This document provides brief summaries of the shooters’ negative experiences in educational settings, including academic failures, disciplinary actions, and other issues. It also notes their families’ involvement in education, primarily as school personnel such as teachers or professors. Finally, it identifies those cases in which the shooters targeted specific people at school due to perceived injustices, as well as those shooters whose violence may have been related to their family members’ positions or accomplishments in education.
This document lists nicknames, usernames, quotations, and other items that may be used by potential attackers to refer to previous killers or incidents of violence. Knowing these references is important to anyone conducting threat assessments. For examples of cases in which shooters used such insider references prior to their attacks, see the companion document “Reading Between the Lines: Recognizing Insider References to School Shootings.”
One way to make sense of school shootings is to examine who the targets were. Though some attacks consisted of indiscriminate violence against anyone in the vicinity, others were partly or completely targeted against specific people. This document lists shooters and notes their targeted victims in five categories: bullies, rivals, family members, girls/women, and school personnel.
This document lists arrests, law enforcement contacts, and reports to the police about the perpetrators of school shootings that occurred prior to their attacks.
This document identifies the sources of firearms used in 52 school shootings (involving 54 perpetrators) during the twenty-five years from 1991 through 2015. The sample includes both single-victim and multi-victim shootings committed by secondary school, college, and aberrant adult perpetrators.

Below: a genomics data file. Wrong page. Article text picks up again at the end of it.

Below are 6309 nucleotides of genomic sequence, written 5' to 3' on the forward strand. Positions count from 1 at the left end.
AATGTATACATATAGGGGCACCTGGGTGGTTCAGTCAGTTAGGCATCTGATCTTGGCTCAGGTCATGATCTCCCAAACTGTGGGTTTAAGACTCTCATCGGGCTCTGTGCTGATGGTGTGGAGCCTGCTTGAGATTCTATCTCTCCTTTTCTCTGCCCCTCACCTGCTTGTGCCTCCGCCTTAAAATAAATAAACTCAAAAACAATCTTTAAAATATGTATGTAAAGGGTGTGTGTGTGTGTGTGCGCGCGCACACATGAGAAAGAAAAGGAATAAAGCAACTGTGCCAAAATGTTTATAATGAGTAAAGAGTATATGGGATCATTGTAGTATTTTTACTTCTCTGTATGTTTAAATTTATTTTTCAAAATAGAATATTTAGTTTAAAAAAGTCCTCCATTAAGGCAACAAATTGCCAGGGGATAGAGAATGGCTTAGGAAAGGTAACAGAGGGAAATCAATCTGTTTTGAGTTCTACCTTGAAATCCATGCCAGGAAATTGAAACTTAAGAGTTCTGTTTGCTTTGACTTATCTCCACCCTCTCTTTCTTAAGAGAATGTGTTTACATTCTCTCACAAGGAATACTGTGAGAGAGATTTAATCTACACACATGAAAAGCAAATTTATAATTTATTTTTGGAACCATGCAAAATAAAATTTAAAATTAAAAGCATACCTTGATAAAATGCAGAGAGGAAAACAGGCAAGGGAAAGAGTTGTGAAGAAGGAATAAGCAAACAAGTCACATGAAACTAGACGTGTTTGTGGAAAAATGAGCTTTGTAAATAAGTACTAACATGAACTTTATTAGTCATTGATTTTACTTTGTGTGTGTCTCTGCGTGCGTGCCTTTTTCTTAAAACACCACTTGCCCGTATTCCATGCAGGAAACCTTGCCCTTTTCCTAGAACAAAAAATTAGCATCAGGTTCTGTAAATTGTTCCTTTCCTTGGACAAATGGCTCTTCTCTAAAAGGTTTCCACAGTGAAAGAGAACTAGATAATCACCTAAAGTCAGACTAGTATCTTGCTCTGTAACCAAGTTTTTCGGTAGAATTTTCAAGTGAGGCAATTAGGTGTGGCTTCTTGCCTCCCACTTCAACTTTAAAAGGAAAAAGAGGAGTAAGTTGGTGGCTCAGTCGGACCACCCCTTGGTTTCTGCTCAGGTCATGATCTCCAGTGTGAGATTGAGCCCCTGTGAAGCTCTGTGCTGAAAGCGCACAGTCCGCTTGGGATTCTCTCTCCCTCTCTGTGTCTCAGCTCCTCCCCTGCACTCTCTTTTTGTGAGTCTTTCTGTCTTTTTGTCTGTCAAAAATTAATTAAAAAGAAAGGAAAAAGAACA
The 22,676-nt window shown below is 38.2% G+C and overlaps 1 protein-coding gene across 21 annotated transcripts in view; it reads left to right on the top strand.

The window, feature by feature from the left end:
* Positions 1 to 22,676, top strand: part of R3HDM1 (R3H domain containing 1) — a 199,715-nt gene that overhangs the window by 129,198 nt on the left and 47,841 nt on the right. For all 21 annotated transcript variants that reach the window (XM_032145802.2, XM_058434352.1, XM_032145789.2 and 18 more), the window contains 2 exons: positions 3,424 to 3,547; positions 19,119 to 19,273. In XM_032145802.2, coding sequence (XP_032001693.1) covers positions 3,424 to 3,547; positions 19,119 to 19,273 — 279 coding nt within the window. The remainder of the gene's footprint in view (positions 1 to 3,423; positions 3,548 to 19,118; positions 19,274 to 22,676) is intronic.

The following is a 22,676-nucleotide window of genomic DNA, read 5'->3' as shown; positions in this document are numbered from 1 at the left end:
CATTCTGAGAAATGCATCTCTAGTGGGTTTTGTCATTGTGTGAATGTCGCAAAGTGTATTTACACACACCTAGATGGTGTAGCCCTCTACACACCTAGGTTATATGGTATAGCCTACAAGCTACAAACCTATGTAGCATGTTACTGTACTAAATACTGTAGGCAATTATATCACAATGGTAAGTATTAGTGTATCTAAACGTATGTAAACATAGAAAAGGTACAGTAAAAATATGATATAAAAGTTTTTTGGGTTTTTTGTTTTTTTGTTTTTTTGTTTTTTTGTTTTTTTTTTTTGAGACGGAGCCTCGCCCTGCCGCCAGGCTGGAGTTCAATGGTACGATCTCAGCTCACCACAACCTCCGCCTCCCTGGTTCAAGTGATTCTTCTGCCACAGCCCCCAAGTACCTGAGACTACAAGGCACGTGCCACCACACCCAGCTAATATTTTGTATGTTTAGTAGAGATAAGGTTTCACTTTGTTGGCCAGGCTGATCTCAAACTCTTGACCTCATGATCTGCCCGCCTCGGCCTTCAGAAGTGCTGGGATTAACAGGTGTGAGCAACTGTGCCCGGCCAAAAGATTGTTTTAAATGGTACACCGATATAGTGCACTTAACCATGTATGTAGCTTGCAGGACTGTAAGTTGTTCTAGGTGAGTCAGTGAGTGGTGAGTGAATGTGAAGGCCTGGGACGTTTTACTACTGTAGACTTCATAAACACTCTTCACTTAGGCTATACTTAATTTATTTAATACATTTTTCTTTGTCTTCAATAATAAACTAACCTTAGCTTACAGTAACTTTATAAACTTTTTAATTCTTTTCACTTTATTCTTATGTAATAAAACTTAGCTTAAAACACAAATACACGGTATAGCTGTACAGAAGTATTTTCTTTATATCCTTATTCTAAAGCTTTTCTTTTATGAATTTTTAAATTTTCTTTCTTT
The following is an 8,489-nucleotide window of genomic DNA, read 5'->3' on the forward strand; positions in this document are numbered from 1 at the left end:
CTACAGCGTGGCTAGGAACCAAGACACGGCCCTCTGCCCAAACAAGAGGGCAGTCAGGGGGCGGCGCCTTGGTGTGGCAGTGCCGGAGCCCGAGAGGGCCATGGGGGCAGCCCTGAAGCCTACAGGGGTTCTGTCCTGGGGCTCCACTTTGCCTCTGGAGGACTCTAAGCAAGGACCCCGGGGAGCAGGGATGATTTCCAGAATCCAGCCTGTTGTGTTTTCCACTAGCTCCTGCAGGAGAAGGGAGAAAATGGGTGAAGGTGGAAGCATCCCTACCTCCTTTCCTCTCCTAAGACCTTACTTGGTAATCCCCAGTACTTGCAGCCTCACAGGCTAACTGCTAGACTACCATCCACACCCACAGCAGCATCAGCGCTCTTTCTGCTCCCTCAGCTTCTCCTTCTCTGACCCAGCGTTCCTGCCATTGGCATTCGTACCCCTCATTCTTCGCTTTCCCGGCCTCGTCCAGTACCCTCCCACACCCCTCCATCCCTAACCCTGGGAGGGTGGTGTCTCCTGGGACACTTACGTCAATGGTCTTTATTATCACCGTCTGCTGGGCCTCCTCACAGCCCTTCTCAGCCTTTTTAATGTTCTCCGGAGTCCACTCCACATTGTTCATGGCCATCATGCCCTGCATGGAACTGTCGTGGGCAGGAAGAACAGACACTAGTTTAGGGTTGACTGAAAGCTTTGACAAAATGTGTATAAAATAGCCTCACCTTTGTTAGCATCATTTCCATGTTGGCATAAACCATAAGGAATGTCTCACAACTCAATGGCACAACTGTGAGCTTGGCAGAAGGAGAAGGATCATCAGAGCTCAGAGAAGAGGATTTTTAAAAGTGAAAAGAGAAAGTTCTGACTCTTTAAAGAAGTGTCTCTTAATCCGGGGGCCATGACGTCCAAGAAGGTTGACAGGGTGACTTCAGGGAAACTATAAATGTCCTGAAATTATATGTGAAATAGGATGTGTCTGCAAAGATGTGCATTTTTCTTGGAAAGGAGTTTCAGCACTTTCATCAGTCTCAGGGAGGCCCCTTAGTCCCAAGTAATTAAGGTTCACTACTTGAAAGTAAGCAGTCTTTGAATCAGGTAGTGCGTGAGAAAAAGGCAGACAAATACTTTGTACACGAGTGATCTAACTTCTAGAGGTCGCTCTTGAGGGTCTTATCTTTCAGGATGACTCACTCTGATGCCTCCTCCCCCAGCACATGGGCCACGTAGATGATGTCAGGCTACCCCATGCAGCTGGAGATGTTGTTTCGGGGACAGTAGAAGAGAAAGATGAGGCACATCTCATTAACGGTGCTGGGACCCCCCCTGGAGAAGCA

This document presents data in several areas: body-related issues that may have been challenges to the perpetrators’ identities, family members who served in the military and/or law enforcement, the shooters’ aspirations to serve in these professions, and the frequent thwarting of these aspirations. These different sets of data are presented together to explore possible connections between the shooters’ family role models for masculinity, their own possible sense of damaged manhood, and their own striving to be soldiers or police officers. Note: though the focus is on masculine identity, the document also includes female shooters with body-related issues, family members in the military, and military aspirations.
This is an exploration of the issue of influence among school shooters, documenting references by subsequent attackers to those who came before them. It also notes historical figures who may have served as role models for violence. The bulk of the document is a listing of school shooters and their influences, including a diagram of the lines of influence from Columbine through subsequent attacks. For an analysis of the multiple types of influence among school shooters, see the document “Different Types of Role Model Influence and Fame Seeking Among Mass Killers and Copycat Offenders.” For a graphic representation of the influence of Columbine on subsequent attacks, see “The Influence of Columbine” (poster and tabloid format).
This document pulls together information on a variety of issues relating to school shooters, including adoption, immigration, fire-setting, marriage, self-injurious behavior, hostage situations, attempts to escape, Nazi interest, satanism, suicide by cop, those who killed family members, and those who have been released from prison. It also covers multiple aspects of sexuality.
A common misconception about school shooters is that they are typically kids from stable, middle-class families. This document presents information on the families of shooters, including factors such as divorce, domestic violence, child abuse, criminal behavior, and parental alcoholism and drug addiction. The percentage of broken homes and dysfunctional familes is very high.